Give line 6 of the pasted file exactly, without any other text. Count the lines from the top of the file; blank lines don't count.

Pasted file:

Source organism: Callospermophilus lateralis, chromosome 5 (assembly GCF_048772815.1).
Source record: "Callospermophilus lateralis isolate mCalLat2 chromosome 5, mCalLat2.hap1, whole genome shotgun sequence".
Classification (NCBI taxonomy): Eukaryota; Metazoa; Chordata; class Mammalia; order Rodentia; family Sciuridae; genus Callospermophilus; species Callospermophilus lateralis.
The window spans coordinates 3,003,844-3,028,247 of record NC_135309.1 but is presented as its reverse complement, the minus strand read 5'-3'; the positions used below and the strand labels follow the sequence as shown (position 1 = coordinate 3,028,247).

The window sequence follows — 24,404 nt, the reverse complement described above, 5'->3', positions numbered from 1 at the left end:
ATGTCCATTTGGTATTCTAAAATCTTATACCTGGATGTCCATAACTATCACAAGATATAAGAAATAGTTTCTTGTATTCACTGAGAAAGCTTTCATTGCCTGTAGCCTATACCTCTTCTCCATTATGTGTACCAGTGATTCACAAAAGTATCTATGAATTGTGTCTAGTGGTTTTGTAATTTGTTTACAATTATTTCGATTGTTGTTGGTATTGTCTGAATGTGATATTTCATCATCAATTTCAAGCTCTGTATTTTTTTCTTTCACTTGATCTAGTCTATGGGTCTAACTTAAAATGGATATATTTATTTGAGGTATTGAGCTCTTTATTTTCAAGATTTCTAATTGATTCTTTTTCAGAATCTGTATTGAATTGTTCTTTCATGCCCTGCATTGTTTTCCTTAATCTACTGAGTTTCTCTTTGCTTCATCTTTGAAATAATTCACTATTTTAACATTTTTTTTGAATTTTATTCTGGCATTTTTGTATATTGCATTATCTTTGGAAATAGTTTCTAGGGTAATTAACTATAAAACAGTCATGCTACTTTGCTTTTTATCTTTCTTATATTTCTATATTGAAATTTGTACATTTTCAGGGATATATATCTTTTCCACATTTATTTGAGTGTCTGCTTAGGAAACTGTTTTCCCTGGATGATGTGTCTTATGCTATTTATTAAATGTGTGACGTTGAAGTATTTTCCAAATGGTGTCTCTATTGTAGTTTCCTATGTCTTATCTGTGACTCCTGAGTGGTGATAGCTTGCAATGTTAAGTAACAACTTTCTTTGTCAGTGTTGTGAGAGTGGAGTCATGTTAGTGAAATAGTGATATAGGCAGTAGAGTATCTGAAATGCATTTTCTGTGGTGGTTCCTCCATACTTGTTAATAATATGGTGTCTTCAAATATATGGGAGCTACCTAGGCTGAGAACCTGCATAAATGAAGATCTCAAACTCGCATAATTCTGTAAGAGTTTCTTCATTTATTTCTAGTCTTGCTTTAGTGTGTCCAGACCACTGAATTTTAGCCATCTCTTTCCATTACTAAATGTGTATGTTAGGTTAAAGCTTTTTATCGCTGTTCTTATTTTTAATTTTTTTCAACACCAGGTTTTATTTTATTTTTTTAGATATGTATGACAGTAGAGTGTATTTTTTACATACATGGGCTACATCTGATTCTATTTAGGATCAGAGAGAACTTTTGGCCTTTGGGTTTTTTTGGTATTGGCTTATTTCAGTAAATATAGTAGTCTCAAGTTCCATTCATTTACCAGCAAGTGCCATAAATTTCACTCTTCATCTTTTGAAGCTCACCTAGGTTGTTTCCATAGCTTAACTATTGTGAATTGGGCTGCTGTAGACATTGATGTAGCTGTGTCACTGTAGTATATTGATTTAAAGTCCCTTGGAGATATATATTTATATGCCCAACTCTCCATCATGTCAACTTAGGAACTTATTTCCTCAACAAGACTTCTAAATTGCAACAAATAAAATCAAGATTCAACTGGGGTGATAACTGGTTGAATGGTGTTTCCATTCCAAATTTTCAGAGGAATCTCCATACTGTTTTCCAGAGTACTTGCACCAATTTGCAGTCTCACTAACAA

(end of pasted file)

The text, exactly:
ATGTCCATTTGGTATTCTAAAATCTTATACCTGGATGTCCATAACTATCACAAGATATAAGAAATAGTTTCTTGTATTCACTGAGAAAGCTTTCATTGCCTGTAGCCTATACCTCTTCTCCATTATGTGTACCAGTGATTCACAAAAGTATCTATGAATTGTGTCTAGTGGTTTTGTAATTTGTTTACAATTATTTCGATTGTTGTTGGTATTGTCTGAATGTGATATTTCATCATCAATTTCAAGCTCTGTATTTTTTTCTTTCACTTGATCTAGTCTATGGGTCTAACTTAAAATGGATATATTTATTTGAGGTATTGAGCTCTTTATTTTCAAGATTTCTAATTGATTCTTTTTCAGAATCTGTATTGAATTGTTCTTTCATGCCCTGCATTGTTTTCCTTAATCTACTGAGTTTCTCTTTGCTTCATCTTTGAAATAATTCACTATTTTAACATTTTTTTTGAATTTTATTCTGGCATTTTTGTATATTGCATTATCTTTGGAAATAGTTTCTAGGGTAATTAACTATAAAACAGTCATGCTACTTTGCTTTTTATCTTTCTTATATTTCTATATTGAAATTTGTACATTTTCAGGGATATATATCTTTTCCACATTTATTTGAGTGTCTGCTTAGGAAACTGTTTTCCCTGGATGATGTGTCTTATGCTATTTATTAAATGTGTGACGTTGAAGTATTTTCCAAATGGTGTCTCTATTGTAGTTTCCTATGTCTTATCTGTGACTCCTGAGTGGTGATAGCTTGCAATGTTAAGTAACAACTTTCTTTGTCAGTGTTGTGAGAGTGGAGTCATGTTAGTGAAATAGTGATATAGGCAGTAGAGTATCTGAAATGCATTTTCTGTGGTGGTTCCTCCATACTTGTTAATAATATGGTGTCTTCAAATATATGGGAGCTACCTAGGCTGAGAACCTGCATAAATGAAGATCTCAAACTCGCATAATTCTGTAAGAGTTTCTTCATTTATTTCTAGTCTTGCTTTAGTGTGTCCAGACCACTGAATTTTAGCCATCTCTTTCCATTACTAAATGTGTATGTTAGGTTAAAGCTTTTTATCGCTGTTCTTATTTTTAATTTTTTTCAACACCAGGTTTTATTTTATTTTTTTAGATATGTATGACAGTAGAGTGTATTTTTTACATACATGGGCTACATCTGATTCTATTTAGGATCAGAGAGAACTTTTGGCCTTTGGGTTTTTTTGGTATTGGCTTATTTCAGTAAATATAGTAGTCTCAAGTTCCATTCATTTACCAGCAAGTGCCATAAATTTCACTCTTCATCTTTTGAAGCTCACCTAGGTTGTTTCCATAGCTTAACTATTGTGAATTGGGCTGCTGTAGACATTGATGTAGCTGTGTCACTGTAGTATATTGATTTAAAGTCCCTTGGAGATATATATTTATATGCCCAACTCTCCATCATGTCAACTTAGGAACTTATTTCCTCAACAAGACTTCTAAATTGCAACAAATAAAATCAAGATTCAACTGGGGTGATAACTGGTTGAATGGTGTTTCCATTCCAAATTTTCAGAGGAATCTCCATACTGTTTTCCAGAGTACTTGCACCAATTTGCAGTCTCACTAACAA